The narrative shows the many ways in which parents hurt their children out of ‘love’ or because they are unable to accept them and their choices, without exonerating them or villainizing them. Other characters may blame them but thanks to the book’s structure we can’t really favour one perspective over another. If anything, the author is able to show the justifications and fabrications some of the characters make in order to justify to themselves, and others, their actions. I appreciated how imperfect and messy the characters were and the different forms of love we see in this story. The author captures the longing, heartache, and regret experienced by her characters in a melodious prose.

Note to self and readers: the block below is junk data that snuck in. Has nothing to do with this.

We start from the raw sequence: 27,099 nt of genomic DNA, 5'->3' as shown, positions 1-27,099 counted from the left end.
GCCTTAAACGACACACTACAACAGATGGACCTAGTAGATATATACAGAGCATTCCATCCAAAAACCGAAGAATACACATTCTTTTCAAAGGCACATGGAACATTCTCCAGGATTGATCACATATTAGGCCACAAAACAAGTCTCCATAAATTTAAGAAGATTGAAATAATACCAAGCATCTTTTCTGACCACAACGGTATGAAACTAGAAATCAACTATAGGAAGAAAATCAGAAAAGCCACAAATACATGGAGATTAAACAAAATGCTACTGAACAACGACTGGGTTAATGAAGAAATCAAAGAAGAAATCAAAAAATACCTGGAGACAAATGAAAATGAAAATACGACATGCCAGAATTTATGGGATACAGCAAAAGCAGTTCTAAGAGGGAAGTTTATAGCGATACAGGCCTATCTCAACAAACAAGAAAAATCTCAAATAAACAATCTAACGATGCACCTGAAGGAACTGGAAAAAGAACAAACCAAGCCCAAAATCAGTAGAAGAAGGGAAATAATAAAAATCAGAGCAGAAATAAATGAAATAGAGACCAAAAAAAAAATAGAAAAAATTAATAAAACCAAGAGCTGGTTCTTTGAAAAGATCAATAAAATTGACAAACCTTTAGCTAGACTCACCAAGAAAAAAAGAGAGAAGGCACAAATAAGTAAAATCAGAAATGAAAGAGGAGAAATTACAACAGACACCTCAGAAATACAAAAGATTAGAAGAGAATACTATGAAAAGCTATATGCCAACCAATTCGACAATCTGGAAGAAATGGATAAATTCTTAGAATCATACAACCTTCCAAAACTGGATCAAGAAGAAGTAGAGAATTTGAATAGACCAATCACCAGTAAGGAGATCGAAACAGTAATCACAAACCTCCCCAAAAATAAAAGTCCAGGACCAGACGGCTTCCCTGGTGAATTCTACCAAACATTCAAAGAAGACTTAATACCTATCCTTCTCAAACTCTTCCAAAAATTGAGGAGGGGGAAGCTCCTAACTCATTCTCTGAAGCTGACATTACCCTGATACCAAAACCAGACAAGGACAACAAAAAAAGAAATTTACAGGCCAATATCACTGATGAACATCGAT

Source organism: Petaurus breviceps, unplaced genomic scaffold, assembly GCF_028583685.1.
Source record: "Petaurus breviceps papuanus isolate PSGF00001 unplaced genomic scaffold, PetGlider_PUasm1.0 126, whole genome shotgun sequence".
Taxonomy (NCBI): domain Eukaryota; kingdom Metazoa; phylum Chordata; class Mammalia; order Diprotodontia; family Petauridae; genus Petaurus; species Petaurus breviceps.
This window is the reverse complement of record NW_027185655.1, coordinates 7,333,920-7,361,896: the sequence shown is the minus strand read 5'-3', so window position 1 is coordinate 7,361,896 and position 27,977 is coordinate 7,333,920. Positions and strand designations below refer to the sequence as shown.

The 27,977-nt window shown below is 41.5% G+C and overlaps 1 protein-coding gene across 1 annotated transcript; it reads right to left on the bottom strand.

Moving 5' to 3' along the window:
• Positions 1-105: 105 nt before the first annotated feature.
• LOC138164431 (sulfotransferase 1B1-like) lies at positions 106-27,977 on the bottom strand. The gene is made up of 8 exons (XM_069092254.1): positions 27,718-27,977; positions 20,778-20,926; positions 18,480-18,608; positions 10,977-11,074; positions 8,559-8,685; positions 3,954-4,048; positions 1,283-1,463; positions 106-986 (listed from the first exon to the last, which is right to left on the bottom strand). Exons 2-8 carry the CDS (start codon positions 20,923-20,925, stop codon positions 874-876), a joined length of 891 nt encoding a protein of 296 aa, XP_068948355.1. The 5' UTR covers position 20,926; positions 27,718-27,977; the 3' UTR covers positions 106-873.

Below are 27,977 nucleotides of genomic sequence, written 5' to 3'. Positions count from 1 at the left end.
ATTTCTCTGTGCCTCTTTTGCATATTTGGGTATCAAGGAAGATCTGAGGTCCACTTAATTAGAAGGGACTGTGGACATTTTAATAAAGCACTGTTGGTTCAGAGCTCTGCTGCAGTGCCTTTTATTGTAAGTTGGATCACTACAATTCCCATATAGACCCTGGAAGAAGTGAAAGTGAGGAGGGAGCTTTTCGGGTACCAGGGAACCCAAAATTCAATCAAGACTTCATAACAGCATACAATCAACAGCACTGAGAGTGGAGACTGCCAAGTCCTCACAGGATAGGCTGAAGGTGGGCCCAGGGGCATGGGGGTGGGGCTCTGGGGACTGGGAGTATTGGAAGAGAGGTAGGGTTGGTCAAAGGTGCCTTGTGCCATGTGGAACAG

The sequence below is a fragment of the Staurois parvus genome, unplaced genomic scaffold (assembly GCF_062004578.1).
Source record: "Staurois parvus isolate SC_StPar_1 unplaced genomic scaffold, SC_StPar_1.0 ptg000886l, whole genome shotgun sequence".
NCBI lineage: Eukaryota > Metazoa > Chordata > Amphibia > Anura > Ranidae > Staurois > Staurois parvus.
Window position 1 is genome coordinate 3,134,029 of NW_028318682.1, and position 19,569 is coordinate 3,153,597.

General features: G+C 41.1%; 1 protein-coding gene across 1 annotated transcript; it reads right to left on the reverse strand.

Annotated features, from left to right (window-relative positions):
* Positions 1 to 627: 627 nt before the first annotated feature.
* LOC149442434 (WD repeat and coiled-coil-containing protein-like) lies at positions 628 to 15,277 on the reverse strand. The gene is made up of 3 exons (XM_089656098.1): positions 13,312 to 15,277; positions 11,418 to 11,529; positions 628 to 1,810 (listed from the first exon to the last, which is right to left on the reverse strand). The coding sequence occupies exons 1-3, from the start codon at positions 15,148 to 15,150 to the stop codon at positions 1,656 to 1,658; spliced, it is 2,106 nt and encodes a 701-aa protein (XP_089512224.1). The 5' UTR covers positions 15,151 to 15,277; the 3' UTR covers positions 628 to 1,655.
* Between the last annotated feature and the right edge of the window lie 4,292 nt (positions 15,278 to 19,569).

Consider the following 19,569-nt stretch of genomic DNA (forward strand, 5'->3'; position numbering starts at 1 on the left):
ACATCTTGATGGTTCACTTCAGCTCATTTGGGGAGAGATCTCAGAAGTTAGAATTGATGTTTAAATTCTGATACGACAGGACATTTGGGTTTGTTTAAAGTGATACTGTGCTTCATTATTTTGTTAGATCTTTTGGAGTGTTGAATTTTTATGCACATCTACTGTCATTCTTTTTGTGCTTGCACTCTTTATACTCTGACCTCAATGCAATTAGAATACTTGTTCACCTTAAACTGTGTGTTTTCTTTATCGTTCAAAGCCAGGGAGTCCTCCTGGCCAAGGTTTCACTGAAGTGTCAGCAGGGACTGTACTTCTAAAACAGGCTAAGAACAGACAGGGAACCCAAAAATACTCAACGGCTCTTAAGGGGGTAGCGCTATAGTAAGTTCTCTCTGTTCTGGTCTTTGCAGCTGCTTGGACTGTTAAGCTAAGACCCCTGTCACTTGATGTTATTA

“The loss of him fills her body, courses through her veins. And now, as her memories replay over and over, she can’t help but feel it all—the sadness, the loss, the love she had and perhaps still has for him—flowing into her limbs, making her skin twitch, her fingers ache, till it spills from her eyes as tears.”